Dr. Phlox's contention that superior races should not interfere with inferior races assumes that superior races have moral responsibilities that inferior races do not. If the Valakians had figured out the cure for themselves, this would not violate the Prime Directive, nor would it violate evolutionary principles. It would merely justify Nature's choice to favor intelligence and technological ability over genetic stability. But if a third race, superior to both Menk and Valakian provided the cure, that would be a violation of Nature's choice because...why? Why shouldn't Nature reward the technological capability of spaceflight? Why shouldn't the Valakians, because of spaceflight, be able to find superior races and obtain a cure from a superior race? What if the Valakians were telepaths and read the minds of the humans, knew they had the cure and stole it? What if the Valakians found out the humans had the cure and used their mind control technology to convince the humans to give it to them? What if the Valakians had evolved to evoke sympathy from other races, causing humans to have pity on them and give them the cure? On the other side, why shouldn't human compassion be favored by evolution to help them befriend and preserve other races and help humans obtain knowledge they may not have otherwise obtained, or simply to avoid continual conflict that would damage them?  What if the Valakians found the cure on their own, then discovered humans had withheld it? What if they retaliated by destroying the human race? Would not human compassion have prevented this and been favored by evolution? Or what if the Valakian disease had been bacterial or viral instead of genetic? Would it then have been okay for the humans to cure it, even though that would be making the choice to preserve the Valakians even though their immune system was inferior to the Menks? Or what if the Menk had intentionally introduced the disease to wipe out the Valakians? Would that be wrong even if the evolutionary result would be the same as if they hadn't? Would it not be Nature's justification of the Menk superiority in biological warfare? Or suppose the Valakians had discovered a disease that would wipe them out and kept it contained in a lab, and a Menk had stolen it and introduced it to the population. Would that not be Nature's choice to justify the Menk superiority in subterfuge? Or would it be wrong since the inferior race made a choice to alter their evolutionary relationship with the Valakians? Is it morally acceptable, according to evolution, for a technologically inferior race to wipe out an superior one through war or subterfuge? The problem quickly becomes apparent. If our standard really is evolutionary theory, than no race is inferior or superior to another except through the simple fact of survival or extinction. Survival or extinction is the only justification. Neither survival nor extinction can be separated from human behavior. Behaviors are part of why some species survive and others don't. Behavior cannot be held responsible for altering the course of evolution unjustly because behavior, including moral behavior, is part of evolution.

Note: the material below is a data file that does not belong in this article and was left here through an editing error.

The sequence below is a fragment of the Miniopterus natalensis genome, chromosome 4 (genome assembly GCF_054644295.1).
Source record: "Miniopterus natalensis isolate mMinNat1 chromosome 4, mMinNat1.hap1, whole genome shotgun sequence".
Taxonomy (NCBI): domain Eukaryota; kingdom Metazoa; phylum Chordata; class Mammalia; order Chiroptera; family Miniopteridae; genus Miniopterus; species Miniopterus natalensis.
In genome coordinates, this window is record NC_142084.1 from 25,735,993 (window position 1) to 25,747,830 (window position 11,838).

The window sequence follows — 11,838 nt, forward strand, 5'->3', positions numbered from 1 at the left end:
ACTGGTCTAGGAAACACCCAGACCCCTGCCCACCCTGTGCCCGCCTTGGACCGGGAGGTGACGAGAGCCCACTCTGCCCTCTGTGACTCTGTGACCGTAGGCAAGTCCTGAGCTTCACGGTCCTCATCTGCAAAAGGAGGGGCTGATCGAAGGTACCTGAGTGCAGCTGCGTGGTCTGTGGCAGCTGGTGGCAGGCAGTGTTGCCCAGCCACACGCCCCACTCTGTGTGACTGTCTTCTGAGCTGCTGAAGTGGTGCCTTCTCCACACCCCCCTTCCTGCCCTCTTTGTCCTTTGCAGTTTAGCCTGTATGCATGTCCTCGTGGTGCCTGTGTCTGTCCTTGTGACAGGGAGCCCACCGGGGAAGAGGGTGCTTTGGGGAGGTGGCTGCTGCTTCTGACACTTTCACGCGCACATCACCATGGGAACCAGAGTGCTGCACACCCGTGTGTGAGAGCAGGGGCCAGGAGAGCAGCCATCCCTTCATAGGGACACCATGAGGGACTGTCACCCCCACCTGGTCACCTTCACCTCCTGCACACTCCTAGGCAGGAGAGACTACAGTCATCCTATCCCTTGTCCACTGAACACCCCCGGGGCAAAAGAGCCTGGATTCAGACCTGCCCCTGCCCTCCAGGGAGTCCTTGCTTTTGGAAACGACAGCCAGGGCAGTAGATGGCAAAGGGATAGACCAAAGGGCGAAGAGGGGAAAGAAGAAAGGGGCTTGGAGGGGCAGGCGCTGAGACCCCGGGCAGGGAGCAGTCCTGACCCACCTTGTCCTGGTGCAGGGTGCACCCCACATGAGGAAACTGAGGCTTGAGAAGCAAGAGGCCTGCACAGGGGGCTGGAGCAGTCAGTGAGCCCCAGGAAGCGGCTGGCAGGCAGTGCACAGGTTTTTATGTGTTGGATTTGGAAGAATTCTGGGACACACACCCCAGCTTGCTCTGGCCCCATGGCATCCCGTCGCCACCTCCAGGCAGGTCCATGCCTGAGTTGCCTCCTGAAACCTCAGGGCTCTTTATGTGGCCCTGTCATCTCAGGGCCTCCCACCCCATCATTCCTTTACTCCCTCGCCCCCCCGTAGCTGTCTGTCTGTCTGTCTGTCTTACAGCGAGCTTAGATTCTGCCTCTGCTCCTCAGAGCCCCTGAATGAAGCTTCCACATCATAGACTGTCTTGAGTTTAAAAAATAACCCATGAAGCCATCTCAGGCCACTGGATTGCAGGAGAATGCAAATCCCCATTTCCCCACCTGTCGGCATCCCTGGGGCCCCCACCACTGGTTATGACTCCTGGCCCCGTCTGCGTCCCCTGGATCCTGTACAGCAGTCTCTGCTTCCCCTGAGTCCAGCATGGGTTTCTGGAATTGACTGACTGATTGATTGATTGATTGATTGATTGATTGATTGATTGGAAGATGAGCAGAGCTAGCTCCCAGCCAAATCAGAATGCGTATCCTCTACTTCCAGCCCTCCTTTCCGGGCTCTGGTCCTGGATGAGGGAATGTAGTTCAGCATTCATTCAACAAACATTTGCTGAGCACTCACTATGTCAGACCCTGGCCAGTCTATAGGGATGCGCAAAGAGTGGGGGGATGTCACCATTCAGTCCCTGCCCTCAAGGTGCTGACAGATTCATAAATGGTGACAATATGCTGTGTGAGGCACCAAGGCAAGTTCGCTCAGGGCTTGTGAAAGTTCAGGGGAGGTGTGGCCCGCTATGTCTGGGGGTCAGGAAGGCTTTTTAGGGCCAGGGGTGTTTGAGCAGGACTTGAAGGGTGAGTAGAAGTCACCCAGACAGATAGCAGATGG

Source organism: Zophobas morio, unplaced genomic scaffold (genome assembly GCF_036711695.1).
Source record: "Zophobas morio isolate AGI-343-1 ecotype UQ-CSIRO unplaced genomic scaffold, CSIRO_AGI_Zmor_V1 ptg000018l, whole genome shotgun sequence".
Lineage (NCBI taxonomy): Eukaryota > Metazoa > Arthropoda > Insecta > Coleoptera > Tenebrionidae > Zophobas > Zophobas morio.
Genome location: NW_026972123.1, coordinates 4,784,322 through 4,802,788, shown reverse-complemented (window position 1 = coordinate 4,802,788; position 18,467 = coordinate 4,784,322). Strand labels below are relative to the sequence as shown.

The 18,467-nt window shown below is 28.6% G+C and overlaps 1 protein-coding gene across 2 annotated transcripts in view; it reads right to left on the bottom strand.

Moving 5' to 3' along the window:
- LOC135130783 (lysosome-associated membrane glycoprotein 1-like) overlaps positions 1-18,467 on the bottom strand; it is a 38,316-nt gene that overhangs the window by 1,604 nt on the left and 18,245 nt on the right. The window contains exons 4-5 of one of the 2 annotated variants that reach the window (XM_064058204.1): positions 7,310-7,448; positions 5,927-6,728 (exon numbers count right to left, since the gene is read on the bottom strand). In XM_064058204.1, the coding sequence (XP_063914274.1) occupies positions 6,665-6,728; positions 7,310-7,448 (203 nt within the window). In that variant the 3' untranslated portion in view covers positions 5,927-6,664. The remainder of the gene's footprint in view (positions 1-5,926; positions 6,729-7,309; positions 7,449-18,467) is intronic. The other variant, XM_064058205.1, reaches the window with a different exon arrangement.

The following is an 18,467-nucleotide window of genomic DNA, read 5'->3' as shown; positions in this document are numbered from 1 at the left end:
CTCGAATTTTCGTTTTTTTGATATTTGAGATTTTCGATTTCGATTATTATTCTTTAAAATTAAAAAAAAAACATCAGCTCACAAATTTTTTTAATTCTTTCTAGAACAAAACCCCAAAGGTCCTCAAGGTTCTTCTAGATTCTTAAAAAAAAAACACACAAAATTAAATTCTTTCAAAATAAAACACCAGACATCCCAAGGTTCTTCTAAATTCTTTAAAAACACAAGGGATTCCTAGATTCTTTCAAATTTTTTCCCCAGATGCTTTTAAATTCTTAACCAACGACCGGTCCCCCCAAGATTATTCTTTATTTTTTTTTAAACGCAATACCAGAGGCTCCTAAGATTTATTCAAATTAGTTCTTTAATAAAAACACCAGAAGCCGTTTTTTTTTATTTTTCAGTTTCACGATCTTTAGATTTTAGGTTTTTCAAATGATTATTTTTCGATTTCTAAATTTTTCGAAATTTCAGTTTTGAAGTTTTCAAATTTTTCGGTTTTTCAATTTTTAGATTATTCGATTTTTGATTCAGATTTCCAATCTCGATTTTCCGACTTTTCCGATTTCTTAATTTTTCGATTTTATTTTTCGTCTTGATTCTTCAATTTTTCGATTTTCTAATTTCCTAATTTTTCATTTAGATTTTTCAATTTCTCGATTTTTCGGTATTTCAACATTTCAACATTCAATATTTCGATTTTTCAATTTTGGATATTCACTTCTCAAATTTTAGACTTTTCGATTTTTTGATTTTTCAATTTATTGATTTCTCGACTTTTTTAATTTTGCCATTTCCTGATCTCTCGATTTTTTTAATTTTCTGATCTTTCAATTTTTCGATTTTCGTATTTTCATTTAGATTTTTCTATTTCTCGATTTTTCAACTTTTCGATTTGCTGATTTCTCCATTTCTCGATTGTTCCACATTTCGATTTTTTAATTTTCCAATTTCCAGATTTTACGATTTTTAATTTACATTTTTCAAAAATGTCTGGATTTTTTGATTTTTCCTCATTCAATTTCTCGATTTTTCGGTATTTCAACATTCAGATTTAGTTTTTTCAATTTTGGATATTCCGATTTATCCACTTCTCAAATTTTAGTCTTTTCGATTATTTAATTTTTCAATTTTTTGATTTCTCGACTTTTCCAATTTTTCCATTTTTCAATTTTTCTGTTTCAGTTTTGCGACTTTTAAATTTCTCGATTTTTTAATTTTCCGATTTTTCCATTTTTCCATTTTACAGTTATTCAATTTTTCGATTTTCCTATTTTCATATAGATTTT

Here we come to the crux of the issue, which I will call the Prime Directive Fallacy. Are human moral choices always consistent with evolution because we are part of the process, or are we above the evolutionary process somehow such that our choices can interfere with the proper operation of evolution?  The Prime Directive Fallacy, which I have alluded to before in the context of global warming, is the idea that even though humans are products of and participants in the natural order, we can somehow make choices which interfere with that natural order. The Prime Directive Fallacy was introduced in Western civilization after World War II to explain why the Holocaust was wrong without rejecting Nature as god. If I choose to get married and have ten kids because I am highly intelligent, or if I choose to get a vasectomy and never reproduce because I have back and heart defects, then each choice has a clear evolutionary consequence. But evolutionary theory cannot tell me which is the right choice. What it can tell me is that my faculty for making the choice is a product of evolution, and whatever choice I make is consistent with my decision making faculty and is therefore part of evolution. I cannot make a wrong choice, because my decision making faculty is determined by evolution itself. My choices, whatever they are, are also Nature's choices, because Nature's choices are manifested in my behavior.

We reject this, because we know that the Nazis' attempt to exterminate the Jews was wrong. If we can make no other moral claims, we can make this one. Failing an appeal to Judeo-Christian morality under which humans are not products of the natural order but are rather products of the Judeo-Christian God, we must commit the Prime Directive Fallacy, that superior races have moral responsibilities towards inferior races. It is a fallacious attempt to introduce morality into an amoral philosophy. Thus the Nazis were wrong to attempt the extermination of the Jews because that would interfere with evolution and with Nature's choice. Never mind that the Nazis are just as much a part of evolution as the Jews. Never mind that human behavior influences evolutionary outcomes just as much or more than blond hair, blue eyes, or intelligence. Never mind that evolutionary theory cannot dictate moral choices to humans because only ends, not the means, matter in evolution. Never mind that the Prime Directive Fallacy prescribes genocide by omission in exchange for precluding genocide by commission. Never mind logic. Evolutionary theory cannot be wrong, and since it cannot be wrong, it cannot be irrelevant, even to morality itself.

Now that's whack.